Unlike membership stores today, Fedco dealt with normal quantities of items. The supermarket didn't have anything in bulk. It had some odd things. Wild african game meat, imported French pastries in the frozen food section, and brands from other parts of the country. Fedco had butcher's on duty who would custom package any kind of meat the store had for sale.

I remember how the merchandise was put into paper sacks and sealed completely with tape and staples. I guess they thought no one would try to sneak any stolen items into a bag that was so carefully sealed.

Fedco began losing money during the 1992 Los Angeles riots. It was after that when the huge membership stores began to come out. Fedco didn't stand a chance. They filed for bankruptcy in 1999 and closed a few months later.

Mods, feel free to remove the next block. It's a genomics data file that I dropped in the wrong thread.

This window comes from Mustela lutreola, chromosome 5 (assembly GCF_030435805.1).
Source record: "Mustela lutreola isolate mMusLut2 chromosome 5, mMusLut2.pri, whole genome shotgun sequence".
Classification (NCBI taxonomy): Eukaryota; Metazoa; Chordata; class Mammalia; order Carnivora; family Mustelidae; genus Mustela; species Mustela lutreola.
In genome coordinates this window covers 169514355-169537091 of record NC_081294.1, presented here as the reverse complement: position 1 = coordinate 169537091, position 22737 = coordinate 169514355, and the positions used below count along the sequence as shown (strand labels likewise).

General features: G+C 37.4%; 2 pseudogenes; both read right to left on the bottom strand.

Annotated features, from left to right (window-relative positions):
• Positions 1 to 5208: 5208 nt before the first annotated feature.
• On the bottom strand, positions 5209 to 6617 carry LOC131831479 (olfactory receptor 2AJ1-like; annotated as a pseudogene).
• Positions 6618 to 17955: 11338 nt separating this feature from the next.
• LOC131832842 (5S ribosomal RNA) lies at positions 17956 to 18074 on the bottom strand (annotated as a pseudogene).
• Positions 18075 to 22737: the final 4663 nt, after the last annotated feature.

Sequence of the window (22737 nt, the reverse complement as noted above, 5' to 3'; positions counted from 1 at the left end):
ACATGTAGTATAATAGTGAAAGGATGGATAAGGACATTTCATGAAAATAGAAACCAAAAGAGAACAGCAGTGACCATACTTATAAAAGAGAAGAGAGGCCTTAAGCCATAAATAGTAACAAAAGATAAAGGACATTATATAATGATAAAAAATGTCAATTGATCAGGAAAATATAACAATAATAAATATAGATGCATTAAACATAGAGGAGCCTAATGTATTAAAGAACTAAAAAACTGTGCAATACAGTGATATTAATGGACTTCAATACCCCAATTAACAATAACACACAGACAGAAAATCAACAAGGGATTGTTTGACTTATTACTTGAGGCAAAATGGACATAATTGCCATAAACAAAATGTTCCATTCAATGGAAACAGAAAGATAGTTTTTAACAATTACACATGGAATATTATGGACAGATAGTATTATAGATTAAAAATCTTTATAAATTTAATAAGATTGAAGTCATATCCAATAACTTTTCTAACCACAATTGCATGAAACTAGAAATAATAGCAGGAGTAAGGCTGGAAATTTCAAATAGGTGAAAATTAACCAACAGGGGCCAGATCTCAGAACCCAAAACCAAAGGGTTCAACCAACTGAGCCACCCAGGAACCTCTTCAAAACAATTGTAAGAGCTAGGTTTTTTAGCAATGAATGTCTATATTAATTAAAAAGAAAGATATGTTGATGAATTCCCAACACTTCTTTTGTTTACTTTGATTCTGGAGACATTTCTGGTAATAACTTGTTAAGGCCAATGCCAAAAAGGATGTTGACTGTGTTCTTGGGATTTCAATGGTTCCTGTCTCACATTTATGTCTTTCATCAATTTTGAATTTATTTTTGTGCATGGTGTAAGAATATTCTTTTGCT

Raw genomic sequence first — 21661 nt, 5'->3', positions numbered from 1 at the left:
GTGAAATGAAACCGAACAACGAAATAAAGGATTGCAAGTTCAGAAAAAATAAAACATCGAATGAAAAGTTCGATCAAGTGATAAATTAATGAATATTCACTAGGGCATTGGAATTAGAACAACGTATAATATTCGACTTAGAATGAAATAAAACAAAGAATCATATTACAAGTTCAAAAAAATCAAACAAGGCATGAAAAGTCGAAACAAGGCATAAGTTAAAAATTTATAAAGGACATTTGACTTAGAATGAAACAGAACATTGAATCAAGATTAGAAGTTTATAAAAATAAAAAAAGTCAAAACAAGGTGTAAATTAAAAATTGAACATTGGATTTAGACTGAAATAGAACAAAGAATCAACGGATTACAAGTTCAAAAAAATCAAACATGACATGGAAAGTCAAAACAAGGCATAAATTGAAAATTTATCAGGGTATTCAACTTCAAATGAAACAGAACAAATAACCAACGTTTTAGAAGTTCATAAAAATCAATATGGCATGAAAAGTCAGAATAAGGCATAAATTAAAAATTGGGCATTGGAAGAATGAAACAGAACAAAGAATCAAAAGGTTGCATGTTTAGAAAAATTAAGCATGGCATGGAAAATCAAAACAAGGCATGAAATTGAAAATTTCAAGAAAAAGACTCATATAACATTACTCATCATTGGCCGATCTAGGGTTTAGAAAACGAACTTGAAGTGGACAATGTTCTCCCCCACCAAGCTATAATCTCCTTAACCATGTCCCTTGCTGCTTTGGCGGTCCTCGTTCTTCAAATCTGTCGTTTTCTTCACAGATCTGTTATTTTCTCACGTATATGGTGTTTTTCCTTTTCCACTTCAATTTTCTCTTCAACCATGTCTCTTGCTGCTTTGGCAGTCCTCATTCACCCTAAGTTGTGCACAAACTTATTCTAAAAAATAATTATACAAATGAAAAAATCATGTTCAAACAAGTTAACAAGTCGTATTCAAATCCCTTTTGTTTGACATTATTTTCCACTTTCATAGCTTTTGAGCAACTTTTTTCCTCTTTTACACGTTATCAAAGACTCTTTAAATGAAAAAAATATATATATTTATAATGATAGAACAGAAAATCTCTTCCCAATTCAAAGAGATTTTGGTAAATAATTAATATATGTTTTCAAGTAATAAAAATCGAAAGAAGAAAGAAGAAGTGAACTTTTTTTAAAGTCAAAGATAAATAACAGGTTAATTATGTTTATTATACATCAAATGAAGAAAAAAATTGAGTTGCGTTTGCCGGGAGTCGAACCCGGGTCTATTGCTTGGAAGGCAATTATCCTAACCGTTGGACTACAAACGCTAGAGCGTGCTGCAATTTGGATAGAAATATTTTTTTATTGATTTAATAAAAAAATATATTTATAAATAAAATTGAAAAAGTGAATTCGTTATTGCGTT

Here is a list of the Fedco stores:

#1 Van Nuys

#2 La Cienega (Los Angeles)

#3 San Bernardino

#4 Cerritos (replaced the Lakewood store in 1970)

#5 National City (replaced the San Diego store in 1984)

#6 Pasadena (this location had a huge separate furniture store)

#7 Costa Mesa

#8 Ontario

#9 Escondido

#10 Buena Park


Today the locations in Van Nuys, Los Angeles,  Cerritos,  Pasadena,  and Costa Mesa are Target stores.

The San Bernardino location is a Mexican supermarket.

The National City and Buena Park location are Walmart stores.

The Ontario location is the operations building for the Ontario Police Department.

The Escondido location was demolished.

Wednesday, January 21, 2015

Shopping at Mayfair Markets

I'm 57 years old. A century ago I would have been considered an old man. When I was growing up I would have been considered an old man. But I don't feel old. I fully intend to live to be over 100 years old without needing my wife or children to help me.